The Pirates' 4-3 loss to the Brewers on Wednesday night was a microcosm of their last month.Most of the lineup played a part, from Adam Frazier's three hits to Josh Bell's solo home run and a hit apiece from the streaking Andrew McCutchen and Jordy Mercer. Their starting pitching was
The Pirates' 4-3 loss to the Brewers on Wednesday night was a microcosm of their last month.
Most of the lineup played a part, from Adam Frazier's three hits to Josh Bell's solo home run and a hit apiece from the streaking Andrew McCutchen and Jordy Mercer. Their starting pitching was good enough, with Trevor Williams working into the seventh inning.
But their bullpen couldn't finish the job, as Daniel Hudson relieved Tony Watson and served up a go-ahead homer to Domingo Santana with two outs in the seventh inning.
"We had the two guys up to work it the way we wanted to work it," Pirates manager Clint Hurdle said. "We didn't get the result we want."
Rather than pulling within three games out of the National League Central lead with a chance to sweep in Thursday's series finale, the Bucs fell to 33-39 and now sit five games behind the first-place Brewers.
With McCutchen leading their lineup and Felipe Rivero locking down any lead that gets to him, Pittsburgh has won seven of its last 11 games. But as the July 31 non-waiver Trade Deadline draws near, the Bucs must establish themselves as a contender in the NL Central -- and they might be closer to that status if not for a series of disappointing defeats, games that slipped through their fingers.
Watson blew a one-run lead in Atlanta on May 23 and a pair of ninth-inning leads as the Pirates lost back-to-back games in Baltimore on June 6-7. Last Friday, Juan Nicasio entered the ninth with a one-run lead, and the Pirates wound up losing to the Cubs, 9-5. Then came Wednesday.
Given a two-run lead heading into the seventh, Williams allowed the first two batters he faced to reach safely -- Keon Broxton on a single to left and Orlando Arcia on a double. With pinch-hitter Eric Thames on deck, Hurdle called upon the left-handed Watson.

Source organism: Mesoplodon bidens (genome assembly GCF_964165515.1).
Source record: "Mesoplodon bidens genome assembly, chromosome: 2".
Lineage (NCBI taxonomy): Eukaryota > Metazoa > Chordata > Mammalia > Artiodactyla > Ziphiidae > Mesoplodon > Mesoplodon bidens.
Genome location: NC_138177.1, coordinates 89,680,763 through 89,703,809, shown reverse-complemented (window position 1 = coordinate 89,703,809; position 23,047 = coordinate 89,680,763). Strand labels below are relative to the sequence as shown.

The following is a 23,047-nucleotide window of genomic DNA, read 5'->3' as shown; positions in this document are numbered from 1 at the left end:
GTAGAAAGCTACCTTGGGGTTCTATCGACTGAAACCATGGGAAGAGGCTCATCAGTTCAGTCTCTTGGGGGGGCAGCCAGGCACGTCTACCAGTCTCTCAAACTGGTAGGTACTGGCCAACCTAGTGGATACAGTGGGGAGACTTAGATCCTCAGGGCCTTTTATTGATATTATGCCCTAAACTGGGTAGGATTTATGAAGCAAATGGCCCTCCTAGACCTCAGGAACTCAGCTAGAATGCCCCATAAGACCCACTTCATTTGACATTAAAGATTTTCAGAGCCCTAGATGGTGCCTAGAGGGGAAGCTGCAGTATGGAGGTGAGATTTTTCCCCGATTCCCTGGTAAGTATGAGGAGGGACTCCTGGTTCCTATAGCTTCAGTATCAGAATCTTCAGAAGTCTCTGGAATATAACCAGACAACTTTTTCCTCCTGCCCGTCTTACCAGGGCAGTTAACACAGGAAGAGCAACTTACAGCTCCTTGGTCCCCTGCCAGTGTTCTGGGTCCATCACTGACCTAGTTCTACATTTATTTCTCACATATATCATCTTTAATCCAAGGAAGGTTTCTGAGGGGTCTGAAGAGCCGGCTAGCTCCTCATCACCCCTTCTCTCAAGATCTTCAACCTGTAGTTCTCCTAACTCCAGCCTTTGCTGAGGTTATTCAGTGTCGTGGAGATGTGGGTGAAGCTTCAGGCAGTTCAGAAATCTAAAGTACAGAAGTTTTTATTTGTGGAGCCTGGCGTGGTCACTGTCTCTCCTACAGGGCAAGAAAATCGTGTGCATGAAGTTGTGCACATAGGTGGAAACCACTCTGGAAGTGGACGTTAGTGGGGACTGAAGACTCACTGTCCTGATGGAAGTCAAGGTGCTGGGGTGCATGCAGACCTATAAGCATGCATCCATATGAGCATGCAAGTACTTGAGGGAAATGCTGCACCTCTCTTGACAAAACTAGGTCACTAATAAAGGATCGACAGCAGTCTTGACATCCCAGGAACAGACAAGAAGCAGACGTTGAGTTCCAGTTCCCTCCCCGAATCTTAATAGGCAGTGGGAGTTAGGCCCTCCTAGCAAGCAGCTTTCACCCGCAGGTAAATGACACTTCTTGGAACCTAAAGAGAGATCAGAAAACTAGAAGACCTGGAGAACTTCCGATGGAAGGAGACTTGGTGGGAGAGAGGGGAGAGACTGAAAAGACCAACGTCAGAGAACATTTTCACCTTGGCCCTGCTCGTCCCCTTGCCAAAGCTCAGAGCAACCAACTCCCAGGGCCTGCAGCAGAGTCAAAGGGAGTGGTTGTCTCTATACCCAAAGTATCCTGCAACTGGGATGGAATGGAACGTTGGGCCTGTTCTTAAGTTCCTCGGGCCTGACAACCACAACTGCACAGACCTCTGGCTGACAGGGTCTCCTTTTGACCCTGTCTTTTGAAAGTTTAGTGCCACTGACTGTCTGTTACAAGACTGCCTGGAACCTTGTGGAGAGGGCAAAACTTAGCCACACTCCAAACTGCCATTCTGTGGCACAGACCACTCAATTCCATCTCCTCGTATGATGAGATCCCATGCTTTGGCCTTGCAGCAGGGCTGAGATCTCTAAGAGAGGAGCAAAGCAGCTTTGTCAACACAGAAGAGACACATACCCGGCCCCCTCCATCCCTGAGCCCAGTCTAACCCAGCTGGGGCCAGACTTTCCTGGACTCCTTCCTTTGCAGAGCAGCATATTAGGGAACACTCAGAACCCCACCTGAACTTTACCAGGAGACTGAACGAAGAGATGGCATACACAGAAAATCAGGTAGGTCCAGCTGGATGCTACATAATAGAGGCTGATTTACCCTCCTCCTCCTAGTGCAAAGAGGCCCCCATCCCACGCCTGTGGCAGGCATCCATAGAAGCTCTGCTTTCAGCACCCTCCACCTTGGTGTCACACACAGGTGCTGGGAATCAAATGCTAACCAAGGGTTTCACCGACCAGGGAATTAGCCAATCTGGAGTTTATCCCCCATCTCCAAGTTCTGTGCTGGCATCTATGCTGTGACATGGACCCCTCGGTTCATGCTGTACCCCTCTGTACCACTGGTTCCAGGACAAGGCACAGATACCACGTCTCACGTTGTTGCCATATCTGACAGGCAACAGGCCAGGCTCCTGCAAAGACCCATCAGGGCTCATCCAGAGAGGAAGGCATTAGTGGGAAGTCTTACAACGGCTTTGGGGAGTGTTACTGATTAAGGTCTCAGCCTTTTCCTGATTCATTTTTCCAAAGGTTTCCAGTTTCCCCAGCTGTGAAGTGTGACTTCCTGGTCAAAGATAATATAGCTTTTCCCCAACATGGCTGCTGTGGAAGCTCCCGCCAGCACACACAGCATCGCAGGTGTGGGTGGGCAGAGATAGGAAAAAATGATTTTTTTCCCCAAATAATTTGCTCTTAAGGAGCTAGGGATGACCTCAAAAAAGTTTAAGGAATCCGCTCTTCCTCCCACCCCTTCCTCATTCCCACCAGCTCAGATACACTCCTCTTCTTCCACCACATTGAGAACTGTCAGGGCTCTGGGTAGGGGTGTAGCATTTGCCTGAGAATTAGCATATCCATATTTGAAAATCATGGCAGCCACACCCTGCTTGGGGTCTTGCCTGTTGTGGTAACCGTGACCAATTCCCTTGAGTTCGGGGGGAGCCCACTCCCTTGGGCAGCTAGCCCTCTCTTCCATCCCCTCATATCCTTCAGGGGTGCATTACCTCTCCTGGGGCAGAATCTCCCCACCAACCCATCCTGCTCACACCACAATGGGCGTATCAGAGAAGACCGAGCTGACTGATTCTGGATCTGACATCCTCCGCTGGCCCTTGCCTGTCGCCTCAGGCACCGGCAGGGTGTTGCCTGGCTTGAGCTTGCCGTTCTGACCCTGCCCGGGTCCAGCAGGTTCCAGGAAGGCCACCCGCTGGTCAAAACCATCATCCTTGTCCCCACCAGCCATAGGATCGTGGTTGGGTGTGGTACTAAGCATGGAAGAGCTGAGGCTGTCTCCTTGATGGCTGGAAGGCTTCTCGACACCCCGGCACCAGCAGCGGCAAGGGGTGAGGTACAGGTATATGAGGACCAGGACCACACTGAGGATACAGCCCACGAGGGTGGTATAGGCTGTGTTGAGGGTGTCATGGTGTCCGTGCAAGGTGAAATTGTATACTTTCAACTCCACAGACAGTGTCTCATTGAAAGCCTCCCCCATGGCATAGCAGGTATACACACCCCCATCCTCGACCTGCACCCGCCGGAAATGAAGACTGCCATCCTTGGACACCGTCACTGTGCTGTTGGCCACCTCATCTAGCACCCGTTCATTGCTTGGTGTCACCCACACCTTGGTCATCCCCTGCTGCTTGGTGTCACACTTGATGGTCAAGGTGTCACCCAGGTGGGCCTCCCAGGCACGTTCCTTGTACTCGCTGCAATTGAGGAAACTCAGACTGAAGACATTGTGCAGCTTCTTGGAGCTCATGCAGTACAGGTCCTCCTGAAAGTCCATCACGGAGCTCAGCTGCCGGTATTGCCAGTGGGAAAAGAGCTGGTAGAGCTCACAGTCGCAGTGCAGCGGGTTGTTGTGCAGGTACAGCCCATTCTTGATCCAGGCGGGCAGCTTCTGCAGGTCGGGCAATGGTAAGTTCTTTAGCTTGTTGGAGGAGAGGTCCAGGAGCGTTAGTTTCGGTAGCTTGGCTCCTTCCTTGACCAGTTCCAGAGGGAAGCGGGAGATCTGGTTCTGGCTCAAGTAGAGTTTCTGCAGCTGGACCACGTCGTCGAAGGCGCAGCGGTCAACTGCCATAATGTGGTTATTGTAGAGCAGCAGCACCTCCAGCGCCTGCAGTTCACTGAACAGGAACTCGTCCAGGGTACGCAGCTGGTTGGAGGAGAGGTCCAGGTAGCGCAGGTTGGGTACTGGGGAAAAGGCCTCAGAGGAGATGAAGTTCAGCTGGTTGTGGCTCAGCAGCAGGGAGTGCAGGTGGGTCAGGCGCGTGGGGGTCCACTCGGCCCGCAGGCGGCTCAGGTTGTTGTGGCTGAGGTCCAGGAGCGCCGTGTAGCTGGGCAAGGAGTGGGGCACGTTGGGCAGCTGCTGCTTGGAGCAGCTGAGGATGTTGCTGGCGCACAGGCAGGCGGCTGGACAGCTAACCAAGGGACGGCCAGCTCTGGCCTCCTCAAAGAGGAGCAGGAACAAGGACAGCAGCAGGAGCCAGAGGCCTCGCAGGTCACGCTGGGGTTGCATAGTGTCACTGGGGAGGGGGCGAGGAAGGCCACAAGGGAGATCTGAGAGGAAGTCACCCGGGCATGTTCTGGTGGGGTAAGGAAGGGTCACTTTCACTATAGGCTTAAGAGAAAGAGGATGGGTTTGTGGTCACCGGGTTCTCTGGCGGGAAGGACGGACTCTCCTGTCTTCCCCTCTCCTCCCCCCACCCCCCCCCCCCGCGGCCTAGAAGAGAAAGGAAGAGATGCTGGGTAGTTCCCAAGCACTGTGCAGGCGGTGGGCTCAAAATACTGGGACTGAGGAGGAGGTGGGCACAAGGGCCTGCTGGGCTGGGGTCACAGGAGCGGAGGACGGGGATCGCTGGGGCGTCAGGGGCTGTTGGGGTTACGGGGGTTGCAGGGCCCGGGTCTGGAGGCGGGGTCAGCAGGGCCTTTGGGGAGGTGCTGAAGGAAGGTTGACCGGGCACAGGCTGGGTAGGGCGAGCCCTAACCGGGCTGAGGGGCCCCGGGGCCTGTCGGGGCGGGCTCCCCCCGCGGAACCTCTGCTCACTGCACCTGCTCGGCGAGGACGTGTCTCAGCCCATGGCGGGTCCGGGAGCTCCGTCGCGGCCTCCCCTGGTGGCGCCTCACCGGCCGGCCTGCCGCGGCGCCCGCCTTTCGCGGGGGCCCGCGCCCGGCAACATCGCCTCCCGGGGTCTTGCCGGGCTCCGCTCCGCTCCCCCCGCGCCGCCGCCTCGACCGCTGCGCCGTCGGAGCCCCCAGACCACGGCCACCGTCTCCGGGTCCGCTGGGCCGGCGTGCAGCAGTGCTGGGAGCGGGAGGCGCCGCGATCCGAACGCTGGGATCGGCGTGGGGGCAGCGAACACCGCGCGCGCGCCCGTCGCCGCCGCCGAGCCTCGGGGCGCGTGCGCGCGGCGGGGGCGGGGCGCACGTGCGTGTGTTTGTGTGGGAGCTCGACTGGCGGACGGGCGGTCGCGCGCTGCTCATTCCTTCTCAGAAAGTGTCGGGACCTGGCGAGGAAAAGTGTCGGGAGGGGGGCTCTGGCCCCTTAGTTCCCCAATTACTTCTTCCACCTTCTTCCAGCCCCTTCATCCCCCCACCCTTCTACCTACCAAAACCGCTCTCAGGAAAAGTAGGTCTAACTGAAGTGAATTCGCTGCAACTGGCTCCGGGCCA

"As a starter, your mentality is you want to finish outings. You never want to come out in the middle of an inning," Williams said. "At the end of the day, I know I did my job as a starter, and I have no problem turning it over to the bullpen."
Watson, the former closer relegated to lower-leverage work a week and a half ago, won both of his lefty-on-lefty matchups. Thames slapped a run-scoring groundout and Eric Sogard struck out. Hurdle continued to play the matchups, calling in Hudson to face the right-handed-hitting Santana.
It's been an up-and-down season for Hudson, but this month had brought mostly the former. Over his previous nine appearances before Wednesday, he had allowed one run in 7 2/3 innings while holding opponents to a .115 average. The demoted setup man had shown enough to be thrust back into the late-innings mix.
Hudson entered with two outs and a runner on second. He fell behind in the count against Santana, 2-0, and his third pitch -- a 96.3-mph fastball -- landed over the right-field fence.
"He did a good job of sitting on it and shooting it that way," Hudson said. "Typically my fastball is more effective at the top of the zone, but you just have to tip your cap to Santana and go get him next time.
"It's tough. Seems like I get going a little but then have a little hiccup like this. It's a bump in the road, and I'll be ready the next time they need me."
Adam Berry has covered the Pirates for MLB.com since 2015. Follow him on Twitter and Facebook, read his blog and listen to his podcast.